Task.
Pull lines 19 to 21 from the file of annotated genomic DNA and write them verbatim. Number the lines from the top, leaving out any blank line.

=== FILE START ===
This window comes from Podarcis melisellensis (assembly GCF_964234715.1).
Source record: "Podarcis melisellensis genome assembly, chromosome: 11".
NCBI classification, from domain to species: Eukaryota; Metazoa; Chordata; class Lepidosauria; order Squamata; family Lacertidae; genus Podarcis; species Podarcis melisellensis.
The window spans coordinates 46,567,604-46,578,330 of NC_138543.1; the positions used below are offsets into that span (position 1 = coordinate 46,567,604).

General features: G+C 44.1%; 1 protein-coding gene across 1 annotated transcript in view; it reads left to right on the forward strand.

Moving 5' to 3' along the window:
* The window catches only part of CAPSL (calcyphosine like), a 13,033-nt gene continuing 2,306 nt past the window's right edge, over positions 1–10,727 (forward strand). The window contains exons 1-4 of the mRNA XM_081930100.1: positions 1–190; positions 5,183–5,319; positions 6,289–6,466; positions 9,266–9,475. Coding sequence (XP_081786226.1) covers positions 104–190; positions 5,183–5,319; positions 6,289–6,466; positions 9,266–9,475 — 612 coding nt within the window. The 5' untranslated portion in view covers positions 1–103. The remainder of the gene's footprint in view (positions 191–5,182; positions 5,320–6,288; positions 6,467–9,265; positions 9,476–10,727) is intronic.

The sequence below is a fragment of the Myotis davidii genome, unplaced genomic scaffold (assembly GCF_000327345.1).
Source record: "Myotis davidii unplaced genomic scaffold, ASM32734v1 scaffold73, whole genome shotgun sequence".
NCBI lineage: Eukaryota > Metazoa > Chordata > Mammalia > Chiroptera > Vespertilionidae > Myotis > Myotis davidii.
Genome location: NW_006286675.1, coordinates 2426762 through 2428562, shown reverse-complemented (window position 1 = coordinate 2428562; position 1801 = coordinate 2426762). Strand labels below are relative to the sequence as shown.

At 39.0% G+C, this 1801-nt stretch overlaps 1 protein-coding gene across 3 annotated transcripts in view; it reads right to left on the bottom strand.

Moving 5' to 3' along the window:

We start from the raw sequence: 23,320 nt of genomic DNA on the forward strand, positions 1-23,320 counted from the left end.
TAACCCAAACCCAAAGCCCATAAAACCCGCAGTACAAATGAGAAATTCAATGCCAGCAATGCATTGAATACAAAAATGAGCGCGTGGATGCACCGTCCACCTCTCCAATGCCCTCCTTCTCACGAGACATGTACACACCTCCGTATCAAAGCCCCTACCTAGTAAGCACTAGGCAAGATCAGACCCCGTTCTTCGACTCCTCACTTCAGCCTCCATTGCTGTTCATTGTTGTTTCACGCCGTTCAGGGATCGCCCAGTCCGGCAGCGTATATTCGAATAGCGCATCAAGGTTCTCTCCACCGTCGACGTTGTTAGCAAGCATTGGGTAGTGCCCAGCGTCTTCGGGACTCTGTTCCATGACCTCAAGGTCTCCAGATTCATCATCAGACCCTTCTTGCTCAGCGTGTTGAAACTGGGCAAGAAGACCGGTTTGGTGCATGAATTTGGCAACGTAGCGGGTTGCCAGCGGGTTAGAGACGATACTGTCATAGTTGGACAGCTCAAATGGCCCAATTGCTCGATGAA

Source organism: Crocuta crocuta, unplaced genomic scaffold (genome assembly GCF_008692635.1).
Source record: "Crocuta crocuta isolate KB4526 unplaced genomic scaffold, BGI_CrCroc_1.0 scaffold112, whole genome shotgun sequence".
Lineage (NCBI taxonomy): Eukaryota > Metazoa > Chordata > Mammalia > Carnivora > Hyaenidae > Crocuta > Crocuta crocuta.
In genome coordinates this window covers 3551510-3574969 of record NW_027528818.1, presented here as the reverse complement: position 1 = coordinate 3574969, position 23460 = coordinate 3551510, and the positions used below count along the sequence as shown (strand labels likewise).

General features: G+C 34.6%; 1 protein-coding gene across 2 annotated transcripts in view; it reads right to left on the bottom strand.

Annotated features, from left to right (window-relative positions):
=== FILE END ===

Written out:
In genome coordinates this window covers 3551510-3574969 of record NW_027528818.1, presented here as the reverse complement: position 1 = coordinate 3574969, position 23460 = coordinate 3551510, and the positions used below count along the sequence as shown (strand labels likewise).

General features: G+C 34.6%; 1 protein-coding gene across 2 annotated transcripts in view; it reads right to left on the bottom strand.

Annotated features, from left to right (window-relative positions):